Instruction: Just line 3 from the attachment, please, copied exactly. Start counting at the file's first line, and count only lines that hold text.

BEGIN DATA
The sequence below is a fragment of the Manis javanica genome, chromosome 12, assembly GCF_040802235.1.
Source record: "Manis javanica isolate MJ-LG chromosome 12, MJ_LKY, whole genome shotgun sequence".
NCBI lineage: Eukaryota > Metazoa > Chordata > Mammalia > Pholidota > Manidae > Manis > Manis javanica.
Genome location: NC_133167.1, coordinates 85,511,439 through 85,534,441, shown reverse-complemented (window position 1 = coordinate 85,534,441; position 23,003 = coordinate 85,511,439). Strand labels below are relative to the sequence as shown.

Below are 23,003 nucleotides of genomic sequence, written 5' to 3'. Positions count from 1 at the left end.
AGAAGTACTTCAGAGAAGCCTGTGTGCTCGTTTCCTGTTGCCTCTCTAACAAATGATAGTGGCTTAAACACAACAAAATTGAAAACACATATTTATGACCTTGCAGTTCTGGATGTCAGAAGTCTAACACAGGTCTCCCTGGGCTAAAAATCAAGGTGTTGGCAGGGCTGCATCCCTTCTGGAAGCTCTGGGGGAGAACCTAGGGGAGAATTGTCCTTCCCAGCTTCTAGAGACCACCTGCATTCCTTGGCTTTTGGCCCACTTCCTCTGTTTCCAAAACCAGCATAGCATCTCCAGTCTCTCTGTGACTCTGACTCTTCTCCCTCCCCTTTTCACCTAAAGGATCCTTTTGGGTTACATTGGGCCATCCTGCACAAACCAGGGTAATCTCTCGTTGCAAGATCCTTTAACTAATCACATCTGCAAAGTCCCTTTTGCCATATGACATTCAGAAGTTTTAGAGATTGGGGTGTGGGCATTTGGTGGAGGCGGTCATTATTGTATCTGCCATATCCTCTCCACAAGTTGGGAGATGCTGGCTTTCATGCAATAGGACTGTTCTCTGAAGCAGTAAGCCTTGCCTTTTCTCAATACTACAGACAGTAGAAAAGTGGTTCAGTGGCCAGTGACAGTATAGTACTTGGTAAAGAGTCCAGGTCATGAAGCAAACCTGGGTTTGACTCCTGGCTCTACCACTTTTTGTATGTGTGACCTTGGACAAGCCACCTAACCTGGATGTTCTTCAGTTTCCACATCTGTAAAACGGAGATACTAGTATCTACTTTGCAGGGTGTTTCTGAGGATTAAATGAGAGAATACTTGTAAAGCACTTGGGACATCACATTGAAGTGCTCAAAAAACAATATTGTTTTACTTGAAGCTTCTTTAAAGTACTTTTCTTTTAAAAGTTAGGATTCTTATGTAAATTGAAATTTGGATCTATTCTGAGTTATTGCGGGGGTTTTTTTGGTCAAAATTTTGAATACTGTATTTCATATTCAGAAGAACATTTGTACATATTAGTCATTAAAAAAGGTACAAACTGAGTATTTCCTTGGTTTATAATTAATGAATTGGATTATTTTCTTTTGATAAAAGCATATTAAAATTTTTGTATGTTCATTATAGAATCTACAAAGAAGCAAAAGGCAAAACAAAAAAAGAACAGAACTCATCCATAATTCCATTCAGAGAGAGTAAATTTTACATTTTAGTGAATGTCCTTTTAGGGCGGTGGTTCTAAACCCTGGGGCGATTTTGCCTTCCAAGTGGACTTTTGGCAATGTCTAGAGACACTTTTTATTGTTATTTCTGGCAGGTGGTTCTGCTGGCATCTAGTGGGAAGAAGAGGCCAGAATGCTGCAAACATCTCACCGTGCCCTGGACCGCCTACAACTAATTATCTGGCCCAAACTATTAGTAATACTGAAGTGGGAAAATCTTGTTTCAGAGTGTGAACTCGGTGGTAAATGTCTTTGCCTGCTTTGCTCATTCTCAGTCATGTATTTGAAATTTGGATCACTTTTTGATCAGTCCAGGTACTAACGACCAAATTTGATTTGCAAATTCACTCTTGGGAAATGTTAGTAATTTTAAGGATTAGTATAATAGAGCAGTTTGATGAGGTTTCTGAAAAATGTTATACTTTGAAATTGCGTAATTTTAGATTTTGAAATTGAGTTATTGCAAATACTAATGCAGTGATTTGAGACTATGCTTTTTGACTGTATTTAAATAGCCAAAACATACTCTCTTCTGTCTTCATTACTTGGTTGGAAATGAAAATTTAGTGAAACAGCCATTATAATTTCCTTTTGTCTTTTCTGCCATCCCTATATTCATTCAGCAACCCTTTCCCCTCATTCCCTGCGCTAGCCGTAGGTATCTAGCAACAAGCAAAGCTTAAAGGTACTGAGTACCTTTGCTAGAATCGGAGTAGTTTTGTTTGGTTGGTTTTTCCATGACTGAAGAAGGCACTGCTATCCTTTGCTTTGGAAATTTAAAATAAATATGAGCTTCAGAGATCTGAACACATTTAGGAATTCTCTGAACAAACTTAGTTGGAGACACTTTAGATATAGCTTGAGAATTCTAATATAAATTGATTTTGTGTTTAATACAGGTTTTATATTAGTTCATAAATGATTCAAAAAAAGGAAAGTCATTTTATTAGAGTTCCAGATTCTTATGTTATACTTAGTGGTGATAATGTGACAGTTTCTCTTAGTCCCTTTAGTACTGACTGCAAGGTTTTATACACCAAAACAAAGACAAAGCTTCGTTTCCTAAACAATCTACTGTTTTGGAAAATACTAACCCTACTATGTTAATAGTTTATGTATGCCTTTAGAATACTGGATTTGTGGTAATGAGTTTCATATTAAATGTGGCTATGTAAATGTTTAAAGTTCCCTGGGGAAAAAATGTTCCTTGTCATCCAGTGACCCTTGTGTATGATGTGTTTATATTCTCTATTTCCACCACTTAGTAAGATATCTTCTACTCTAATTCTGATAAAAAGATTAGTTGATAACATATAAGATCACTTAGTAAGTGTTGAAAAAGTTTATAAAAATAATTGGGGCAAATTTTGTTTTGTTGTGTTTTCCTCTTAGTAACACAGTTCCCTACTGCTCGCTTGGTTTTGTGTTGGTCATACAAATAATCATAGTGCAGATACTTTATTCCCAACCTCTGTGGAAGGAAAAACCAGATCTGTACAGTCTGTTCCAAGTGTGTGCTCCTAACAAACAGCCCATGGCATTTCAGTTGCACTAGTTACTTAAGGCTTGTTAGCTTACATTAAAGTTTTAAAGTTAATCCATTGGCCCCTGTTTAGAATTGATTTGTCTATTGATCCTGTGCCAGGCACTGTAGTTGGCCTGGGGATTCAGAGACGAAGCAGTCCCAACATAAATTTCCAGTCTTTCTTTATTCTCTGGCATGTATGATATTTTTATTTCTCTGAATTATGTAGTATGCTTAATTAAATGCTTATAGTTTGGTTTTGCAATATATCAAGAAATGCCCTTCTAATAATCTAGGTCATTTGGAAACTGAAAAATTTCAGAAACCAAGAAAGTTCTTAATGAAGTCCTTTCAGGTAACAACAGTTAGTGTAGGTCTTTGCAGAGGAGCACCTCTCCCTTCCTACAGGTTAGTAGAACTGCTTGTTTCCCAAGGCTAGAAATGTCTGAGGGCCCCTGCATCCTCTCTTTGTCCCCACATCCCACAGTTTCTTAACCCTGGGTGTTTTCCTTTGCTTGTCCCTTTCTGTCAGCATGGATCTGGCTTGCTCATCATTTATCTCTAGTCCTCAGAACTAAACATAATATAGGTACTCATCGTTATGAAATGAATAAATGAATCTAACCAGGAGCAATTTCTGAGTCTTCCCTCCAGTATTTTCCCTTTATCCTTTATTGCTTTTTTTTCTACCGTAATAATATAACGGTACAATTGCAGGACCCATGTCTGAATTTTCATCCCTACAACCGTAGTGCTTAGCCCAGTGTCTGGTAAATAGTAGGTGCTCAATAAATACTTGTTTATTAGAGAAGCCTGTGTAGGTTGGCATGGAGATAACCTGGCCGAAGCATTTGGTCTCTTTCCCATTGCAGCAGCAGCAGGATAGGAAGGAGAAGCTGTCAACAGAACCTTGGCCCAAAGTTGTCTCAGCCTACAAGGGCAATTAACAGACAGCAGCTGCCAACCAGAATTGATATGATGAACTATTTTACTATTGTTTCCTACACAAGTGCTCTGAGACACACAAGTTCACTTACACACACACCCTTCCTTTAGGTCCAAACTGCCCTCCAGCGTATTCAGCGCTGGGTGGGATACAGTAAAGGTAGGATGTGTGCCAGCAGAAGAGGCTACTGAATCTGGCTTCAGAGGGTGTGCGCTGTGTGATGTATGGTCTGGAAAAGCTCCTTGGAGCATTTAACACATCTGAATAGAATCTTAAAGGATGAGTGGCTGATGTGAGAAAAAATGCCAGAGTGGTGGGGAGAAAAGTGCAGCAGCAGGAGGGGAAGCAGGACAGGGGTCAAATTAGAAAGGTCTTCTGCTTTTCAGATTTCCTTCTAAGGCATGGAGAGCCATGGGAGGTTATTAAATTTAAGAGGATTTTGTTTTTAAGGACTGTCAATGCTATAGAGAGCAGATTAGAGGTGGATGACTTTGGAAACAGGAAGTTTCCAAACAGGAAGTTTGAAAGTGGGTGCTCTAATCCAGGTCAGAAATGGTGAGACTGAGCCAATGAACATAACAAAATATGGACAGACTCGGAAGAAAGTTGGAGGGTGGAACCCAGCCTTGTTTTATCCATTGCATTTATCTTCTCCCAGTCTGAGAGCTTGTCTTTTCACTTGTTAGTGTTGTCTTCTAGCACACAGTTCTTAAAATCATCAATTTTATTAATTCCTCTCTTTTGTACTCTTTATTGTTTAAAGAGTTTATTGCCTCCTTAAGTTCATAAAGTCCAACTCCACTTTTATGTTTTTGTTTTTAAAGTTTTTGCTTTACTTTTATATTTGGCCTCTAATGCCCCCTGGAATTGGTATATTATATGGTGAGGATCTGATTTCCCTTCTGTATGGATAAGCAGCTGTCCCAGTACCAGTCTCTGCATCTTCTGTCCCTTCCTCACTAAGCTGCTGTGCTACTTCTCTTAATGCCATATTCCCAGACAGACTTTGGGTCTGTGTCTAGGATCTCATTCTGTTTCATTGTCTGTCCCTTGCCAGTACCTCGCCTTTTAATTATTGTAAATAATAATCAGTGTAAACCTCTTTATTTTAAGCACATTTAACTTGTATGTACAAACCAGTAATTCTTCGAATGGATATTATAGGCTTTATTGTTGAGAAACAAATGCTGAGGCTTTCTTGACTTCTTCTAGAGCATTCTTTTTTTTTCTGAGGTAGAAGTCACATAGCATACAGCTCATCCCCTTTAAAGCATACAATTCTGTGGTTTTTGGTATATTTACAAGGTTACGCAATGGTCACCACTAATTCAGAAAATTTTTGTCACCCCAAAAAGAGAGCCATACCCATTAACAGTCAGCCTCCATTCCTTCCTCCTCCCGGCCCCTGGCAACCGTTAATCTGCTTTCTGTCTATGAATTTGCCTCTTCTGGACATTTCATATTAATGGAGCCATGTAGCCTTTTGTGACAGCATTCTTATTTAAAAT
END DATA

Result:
NCBI lineage: Eukaryota > Metazoa > Chordata > Mammalia > Pholidota > Manidae > Manis > Manis javanica.